And as his collection largely grew, so grew what he could and would sample from. He says that when it comes to making music out of samples, collecting music and listening to music makes up about 50 per cent of his music-making process.

“Some people might not say that, but for me, it’s really about listening to music, you know? Sampling is coming to hear hypnotic music… Really, hearing Pink Floyd, and at the same time getting into DJ Premier. And just fusing the two together was just like, ‘Yeah…’ Stoner loops, and loop digging. It all came together in a way that I didn’t even expect.”

The two upcoming Crabskull tapes definitely aren’t departures from Crabskull’s killer haze. Phlegm Bomb Trick$ is still dark hip-hop, but it’s amped-up, a cut above his last cassette, heading closer to trap music and maybe even clubby witch house. And like he’s ventured previously, his Keep the Evil Away will be a dub and reggae mixtape of deep old grooves, though this one will feature 45s played at 33 RPM, with Crabskull original synths and effects thrown in.

Fournier explains the difference. “If I connect with the whole song, it will make its way onto a mixtape. Whereas when I’m digging for Crabskull [songs], there really is no limit to what records I’ll listen to, or pull sounds from. Really, it just comes down to that feeling, you know? Once I hear something and I get that feeling, that’s all it takes – it doesn’t matter what it is.” He goes on to say some sounds from Phlegm Bomb Trick$ were sourced from pioneer electronic music, and music concrète. “It was synthesizer music, at a time when it was totally experimental,” he says with utmost respect for some of the composers of the genre, like Daphne Oram, Ruth White, and former Winnipegger Ann Southam.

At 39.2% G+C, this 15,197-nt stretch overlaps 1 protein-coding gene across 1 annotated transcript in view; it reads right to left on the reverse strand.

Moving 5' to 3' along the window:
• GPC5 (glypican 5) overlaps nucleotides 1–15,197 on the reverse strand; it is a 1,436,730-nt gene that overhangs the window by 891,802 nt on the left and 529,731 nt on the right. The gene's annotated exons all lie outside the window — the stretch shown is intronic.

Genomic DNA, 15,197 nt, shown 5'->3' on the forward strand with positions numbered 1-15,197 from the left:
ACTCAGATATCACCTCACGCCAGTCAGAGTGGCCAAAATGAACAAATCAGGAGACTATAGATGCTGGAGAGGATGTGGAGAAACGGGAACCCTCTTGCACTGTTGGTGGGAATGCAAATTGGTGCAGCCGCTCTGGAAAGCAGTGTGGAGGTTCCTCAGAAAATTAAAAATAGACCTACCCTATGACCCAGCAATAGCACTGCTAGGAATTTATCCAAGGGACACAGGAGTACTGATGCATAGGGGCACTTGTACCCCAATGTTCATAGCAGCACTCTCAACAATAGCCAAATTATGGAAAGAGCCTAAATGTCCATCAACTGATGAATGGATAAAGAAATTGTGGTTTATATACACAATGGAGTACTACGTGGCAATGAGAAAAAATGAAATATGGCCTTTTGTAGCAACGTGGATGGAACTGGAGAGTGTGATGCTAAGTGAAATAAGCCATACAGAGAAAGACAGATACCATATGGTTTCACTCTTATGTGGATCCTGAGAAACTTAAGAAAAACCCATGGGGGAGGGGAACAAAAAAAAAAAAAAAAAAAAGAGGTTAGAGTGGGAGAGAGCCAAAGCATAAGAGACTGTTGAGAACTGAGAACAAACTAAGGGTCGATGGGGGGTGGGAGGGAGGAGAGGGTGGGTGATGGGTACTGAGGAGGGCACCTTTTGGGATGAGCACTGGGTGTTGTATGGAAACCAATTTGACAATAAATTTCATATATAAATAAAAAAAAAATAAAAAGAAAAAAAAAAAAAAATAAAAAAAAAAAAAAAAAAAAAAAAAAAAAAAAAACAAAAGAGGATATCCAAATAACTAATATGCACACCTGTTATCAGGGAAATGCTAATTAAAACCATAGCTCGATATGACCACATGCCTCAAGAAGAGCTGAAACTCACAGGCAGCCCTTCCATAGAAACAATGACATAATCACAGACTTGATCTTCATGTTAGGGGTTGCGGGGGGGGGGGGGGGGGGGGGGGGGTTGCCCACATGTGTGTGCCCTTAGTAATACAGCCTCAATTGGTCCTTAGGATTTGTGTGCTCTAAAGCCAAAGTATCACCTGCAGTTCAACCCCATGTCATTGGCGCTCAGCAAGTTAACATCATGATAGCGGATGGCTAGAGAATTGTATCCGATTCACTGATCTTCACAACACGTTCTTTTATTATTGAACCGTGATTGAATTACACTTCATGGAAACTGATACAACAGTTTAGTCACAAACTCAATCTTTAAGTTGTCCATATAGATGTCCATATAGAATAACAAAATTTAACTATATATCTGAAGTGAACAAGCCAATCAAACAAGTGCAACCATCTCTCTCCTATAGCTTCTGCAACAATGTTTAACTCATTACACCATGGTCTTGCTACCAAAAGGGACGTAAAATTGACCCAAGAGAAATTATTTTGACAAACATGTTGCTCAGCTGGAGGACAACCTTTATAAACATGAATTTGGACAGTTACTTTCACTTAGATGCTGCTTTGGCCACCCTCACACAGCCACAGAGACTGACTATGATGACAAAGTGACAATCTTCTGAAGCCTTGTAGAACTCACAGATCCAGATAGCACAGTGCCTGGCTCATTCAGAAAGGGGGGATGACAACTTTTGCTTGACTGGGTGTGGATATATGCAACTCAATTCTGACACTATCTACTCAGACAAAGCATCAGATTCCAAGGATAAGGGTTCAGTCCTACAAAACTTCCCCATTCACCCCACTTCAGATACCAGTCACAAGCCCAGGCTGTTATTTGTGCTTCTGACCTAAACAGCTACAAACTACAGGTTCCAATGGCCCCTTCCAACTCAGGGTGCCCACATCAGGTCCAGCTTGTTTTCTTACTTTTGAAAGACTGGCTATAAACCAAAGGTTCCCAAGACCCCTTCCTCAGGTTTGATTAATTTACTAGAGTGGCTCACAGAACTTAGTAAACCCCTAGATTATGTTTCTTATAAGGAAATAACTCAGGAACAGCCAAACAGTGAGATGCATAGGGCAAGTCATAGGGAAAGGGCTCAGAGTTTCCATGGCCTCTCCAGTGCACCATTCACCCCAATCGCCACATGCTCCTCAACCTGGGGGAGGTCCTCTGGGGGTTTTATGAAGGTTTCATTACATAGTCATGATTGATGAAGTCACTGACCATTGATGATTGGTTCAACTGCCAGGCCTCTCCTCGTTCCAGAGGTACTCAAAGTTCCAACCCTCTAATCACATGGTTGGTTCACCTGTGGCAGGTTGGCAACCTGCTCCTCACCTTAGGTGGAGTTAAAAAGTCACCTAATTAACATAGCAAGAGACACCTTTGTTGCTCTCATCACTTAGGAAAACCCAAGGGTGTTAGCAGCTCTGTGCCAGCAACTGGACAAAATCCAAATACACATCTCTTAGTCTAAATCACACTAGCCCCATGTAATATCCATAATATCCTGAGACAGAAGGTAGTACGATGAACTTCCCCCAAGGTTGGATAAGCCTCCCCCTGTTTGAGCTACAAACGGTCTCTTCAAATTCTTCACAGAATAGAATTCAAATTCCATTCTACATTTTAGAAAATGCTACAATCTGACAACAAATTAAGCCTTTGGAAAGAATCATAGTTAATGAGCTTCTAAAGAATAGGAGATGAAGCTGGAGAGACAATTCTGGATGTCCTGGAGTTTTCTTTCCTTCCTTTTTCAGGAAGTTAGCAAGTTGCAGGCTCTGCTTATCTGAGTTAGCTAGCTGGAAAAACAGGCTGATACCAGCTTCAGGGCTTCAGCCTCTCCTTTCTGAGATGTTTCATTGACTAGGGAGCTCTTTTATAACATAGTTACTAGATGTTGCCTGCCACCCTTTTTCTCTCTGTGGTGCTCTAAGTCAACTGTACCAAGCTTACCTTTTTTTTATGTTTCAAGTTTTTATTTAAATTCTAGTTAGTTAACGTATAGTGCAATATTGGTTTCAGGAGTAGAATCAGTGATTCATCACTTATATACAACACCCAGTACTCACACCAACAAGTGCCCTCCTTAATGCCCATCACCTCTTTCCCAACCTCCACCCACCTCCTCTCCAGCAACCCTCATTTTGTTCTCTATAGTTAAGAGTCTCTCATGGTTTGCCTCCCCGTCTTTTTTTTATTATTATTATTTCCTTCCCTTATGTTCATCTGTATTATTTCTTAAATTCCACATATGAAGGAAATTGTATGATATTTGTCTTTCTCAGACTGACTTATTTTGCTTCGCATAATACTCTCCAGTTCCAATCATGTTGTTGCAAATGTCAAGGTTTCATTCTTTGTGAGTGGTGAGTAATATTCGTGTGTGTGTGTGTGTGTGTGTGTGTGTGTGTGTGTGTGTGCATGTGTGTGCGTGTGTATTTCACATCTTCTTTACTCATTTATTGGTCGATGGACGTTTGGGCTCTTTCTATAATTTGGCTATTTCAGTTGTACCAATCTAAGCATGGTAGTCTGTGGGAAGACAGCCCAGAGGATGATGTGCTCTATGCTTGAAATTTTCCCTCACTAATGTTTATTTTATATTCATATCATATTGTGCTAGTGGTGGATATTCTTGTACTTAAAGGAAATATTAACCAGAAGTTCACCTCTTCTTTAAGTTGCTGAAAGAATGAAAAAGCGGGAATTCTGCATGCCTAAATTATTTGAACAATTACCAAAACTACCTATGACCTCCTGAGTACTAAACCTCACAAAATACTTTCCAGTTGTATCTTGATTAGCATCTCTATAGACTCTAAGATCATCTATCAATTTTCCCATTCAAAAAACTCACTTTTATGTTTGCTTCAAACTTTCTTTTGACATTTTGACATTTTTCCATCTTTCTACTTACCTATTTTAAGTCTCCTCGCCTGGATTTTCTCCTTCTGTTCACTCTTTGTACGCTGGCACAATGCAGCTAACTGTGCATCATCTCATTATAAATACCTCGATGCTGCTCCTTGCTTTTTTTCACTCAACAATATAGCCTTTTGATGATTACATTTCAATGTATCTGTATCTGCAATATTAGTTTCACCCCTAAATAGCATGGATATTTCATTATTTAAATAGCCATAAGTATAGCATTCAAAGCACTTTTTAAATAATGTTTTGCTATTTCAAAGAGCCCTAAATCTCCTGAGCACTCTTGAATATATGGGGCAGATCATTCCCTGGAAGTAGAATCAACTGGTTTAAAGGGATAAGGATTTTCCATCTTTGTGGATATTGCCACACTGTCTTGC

Snailpoison’s Live at the Hatnhimen Caves will be a new endeavour and his first foray into techno.

“It’s super slow and lo-fi. And it’s pretty dubby.” Fournier says, noting that he’s more of a fan of Detroit and German acid house than Chicago’s techno. “It’s a new avenue that I’m exploring, so I’m curious about the feedback on it.”

Still, Fournier has Jacques’ support as he puts all three tapes out on DDP this year.

Jacques explains, “Chrys gave me three tapes this summer and – guess what? – we’re doing three releases. Slowed dub 7″s, techno, and crazy MPC trap beats.  Because it’s so varied and weird, it works for my wandering ear. ”

But as Fournier’s ambitions grow, he says that it isn’t his growing stacks of records that will keep him going.

“I could lose all these records, and it wouldn’t really matter. Because you have this fire inside there, and you’re just fortunate. There’s so much music out there. We’re going to be discovering music for the rest of our lives. The more I realize how close-minded I’ve been to certain genres, I just realize you’re just closing off paths of an adventure.”